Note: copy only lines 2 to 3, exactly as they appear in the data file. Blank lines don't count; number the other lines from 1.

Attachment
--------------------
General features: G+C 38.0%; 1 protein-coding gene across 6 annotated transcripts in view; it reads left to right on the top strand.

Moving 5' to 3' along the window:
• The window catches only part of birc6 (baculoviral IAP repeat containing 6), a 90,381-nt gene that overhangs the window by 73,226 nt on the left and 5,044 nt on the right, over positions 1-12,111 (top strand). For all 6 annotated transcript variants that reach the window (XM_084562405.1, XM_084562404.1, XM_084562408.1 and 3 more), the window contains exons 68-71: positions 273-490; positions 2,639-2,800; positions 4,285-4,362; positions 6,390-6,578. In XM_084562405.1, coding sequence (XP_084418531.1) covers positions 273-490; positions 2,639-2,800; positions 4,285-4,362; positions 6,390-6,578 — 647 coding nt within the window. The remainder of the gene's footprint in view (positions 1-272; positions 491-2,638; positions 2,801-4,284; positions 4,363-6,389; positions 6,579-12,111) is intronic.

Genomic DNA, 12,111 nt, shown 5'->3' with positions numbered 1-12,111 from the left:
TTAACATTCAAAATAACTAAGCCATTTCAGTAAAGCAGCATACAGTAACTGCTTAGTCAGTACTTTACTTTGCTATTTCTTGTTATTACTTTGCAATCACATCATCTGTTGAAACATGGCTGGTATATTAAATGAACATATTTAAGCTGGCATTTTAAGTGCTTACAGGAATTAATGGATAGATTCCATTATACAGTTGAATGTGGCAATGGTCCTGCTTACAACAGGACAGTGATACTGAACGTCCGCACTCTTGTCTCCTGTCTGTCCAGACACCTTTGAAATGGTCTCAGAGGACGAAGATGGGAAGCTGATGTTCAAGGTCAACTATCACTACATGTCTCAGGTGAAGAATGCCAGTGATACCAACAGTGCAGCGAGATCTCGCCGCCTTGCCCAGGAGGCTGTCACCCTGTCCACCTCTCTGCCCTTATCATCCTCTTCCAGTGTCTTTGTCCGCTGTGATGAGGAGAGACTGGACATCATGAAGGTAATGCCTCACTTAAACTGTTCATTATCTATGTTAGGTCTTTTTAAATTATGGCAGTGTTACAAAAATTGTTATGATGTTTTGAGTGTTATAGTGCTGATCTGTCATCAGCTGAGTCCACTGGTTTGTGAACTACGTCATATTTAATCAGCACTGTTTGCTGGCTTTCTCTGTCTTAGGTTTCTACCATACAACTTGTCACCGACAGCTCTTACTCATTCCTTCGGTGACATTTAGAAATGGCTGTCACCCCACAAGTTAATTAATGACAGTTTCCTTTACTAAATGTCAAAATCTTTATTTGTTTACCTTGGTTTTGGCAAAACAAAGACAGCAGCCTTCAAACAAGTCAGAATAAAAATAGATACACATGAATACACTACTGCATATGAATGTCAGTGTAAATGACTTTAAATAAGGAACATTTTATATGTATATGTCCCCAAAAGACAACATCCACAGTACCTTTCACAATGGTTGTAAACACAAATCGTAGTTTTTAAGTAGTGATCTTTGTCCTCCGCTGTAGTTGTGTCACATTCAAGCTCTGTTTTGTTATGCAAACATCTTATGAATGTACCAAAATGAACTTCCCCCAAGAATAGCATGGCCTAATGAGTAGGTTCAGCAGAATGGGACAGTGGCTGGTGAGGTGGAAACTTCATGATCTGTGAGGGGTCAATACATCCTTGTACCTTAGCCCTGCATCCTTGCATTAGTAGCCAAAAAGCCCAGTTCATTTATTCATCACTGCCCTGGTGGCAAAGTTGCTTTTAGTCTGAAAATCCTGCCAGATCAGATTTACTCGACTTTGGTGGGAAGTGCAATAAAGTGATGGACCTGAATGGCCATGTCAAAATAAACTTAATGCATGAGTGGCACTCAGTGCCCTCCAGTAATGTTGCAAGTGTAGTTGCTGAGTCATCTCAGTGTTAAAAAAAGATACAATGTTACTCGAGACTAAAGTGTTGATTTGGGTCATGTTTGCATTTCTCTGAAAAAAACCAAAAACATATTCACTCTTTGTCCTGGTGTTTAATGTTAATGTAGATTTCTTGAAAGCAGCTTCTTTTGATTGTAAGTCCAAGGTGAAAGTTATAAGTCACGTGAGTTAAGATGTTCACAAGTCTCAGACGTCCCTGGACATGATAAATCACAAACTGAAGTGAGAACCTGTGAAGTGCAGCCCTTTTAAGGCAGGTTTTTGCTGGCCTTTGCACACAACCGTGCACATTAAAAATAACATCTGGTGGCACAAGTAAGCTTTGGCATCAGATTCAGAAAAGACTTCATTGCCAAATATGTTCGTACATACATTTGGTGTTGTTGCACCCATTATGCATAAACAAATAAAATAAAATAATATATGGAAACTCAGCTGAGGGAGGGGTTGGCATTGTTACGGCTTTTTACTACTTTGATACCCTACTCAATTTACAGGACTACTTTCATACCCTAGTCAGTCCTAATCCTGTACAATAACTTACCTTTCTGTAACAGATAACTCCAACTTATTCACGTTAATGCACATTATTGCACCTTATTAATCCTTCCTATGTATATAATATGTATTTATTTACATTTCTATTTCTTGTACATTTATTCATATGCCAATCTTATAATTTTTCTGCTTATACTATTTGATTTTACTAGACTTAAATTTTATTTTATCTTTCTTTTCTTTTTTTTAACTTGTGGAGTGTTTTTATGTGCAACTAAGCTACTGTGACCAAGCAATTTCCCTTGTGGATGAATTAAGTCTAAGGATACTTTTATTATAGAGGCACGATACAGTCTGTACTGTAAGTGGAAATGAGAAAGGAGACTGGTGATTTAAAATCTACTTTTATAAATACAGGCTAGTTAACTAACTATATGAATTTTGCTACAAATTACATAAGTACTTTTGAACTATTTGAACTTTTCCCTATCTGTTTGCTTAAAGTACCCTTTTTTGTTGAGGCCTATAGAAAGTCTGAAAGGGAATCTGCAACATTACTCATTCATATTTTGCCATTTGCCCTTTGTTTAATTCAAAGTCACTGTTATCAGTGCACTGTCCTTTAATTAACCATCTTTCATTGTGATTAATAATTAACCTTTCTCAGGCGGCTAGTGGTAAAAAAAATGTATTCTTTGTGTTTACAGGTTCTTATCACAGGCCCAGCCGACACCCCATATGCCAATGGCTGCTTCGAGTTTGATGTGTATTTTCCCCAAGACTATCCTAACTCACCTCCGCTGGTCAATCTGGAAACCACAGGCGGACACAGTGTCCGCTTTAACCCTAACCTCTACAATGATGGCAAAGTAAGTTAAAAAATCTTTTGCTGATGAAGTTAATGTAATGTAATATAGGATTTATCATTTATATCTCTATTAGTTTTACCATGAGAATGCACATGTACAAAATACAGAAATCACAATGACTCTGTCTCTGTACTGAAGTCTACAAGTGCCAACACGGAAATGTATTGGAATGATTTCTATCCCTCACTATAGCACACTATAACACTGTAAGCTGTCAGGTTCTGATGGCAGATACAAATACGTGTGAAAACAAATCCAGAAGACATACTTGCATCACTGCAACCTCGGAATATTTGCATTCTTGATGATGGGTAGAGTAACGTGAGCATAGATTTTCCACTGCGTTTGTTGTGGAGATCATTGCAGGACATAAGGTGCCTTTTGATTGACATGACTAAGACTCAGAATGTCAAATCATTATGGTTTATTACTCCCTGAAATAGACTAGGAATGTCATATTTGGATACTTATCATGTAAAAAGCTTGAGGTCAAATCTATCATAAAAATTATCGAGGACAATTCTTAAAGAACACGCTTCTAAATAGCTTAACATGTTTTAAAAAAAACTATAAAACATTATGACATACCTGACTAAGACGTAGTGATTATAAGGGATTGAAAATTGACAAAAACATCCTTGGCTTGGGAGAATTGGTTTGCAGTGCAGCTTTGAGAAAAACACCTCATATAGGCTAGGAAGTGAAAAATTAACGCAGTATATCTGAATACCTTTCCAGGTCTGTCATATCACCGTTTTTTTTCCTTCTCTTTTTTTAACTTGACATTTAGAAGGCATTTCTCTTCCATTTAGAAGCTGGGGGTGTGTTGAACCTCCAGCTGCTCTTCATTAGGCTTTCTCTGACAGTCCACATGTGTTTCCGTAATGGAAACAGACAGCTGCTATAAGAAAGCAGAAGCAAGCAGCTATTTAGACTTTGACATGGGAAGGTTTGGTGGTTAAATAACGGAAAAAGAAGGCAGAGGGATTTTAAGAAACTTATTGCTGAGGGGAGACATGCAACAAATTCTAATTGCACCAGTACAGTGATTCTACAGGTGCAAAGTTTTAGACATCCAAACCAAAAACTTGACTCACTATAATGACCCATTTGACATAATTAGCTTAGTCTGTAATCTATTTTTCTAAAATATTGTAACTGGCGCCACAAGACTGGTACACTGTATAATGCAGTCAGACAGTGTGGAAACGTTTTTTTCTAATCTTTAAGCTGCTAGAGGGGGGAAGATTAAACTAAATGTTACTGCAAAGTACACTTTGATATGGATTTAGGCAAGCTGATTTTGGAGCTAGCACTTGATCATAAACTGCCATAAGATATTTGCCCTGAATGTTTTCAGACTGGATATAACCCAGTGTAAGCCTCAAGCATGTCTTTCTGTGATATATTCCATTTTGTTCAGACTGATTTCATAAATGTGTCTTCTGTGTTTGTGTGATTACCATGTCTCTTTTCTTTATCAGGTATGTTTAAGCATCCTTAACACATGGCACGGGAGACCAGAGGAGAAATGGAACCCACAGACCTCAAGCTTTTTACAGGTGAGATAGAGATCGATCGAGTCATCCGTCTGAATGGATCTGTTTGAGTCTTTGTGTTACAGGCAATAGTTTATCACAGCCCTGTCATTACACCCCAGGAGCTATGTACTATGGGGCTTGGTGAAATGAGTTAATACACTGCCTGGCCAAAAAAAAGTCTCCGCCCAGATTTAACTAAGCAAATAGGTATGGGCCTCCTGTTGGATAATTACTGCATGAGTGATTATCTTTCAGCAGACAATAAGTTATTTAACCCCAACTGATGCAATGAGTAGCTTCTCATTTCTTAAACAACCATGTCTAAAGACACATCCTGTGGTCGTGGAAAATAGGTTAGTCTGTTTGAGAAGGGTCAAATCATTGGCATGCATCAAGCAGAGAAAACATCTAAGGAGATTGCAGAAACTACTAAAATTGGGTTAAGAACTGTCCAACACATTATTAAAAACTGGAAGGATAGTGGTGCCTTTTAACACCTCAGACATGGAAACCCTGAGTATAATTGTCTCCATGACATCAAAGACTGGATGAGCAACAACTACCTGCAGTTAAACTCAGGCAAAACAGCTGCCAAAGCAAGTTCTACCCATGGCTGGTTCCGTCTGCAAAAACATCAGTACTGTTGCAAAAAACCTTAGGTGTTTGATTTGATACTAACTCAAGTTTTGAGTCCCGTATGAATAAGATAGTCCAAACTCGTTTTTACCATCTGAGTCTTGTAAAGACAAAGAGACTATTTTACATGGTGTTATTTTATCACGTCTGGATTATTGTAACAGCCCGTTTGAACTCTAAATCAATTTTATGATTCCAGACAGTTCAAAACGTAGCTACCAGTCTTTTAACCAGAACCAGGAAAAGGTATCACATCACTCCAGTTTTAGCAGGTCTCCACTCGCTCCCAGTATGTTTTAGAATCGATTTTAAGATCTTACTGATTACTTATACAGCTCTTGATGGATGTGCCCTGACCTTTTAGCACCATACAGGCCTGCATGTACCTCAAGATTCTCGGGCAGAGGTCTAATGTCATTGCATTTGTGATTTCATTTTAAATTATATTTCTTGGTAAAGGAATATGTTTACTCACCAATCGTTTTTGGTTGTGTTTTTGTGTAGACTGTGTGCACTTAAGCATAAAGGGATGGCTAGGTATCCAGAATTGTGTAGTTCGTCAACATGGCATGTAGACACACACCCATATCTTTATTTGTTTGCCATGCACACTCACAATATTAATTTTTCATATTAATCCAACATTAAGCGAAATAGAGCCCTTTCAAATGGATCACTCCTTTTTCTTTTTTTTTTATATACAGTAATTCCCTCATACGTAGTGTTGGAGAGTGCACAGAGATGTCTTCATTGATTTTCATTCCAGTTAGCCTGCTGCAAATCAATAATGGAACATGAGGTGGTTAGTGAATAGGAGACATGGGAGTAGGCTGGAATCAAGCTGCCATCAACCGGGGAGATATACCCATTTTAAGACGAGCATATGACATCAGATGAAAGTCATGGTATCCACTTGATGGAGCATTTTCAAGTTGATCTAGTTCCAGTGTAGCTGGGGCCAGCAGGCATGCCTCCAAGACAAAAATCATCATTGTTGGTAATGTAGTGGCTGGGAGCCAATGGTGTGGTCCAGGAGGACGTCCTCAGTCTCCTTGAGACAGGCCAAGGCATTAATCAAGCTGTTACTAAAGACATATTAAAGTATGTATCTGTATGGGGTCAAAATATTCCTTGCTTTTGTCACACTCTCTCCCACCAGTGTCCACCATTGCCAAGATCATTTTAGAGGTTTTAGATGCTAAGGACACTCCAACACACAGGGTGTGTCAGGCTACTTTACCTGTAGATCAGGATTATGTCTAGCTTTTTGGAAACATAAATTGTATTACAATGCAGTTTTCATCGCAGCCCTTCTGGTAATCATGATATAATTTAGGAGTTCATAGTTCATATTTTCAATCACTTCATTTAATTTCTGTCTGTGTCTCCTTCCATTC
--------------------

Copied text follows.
Moving 5' to 3' along the window:
• The window catches only part of birc6 (baculoviral IAP repeat containing 6), a 90,381-nt gene that overhangs the window by 73,226 nt on the left and 5,044 nt on the right, over positions 1-12,111 (top strand). For all 6 annotated transcript variants that reach the window (XM_084562405.1, XM_084562404.1, XM_084562408.1 and 3 more), the window contains exons 68-71: positions 273-490; positions 2,639-2,800; positions 4,285-4,362; positions 6,390-6,578. In XM_084562405.1, coding sequence (XP_084418531.1) covers positions 273-490; positions 2,639-2,800; positions 4,285-4,362; positions 6,390-6,578 — 647 coding nt within the window. The remainder of the gene's footprint in view (positions 1-272; positions 491-2,638; positions 2,801-4,284; positions 4,363-6,389; positions 6,579-12,111) is intronic.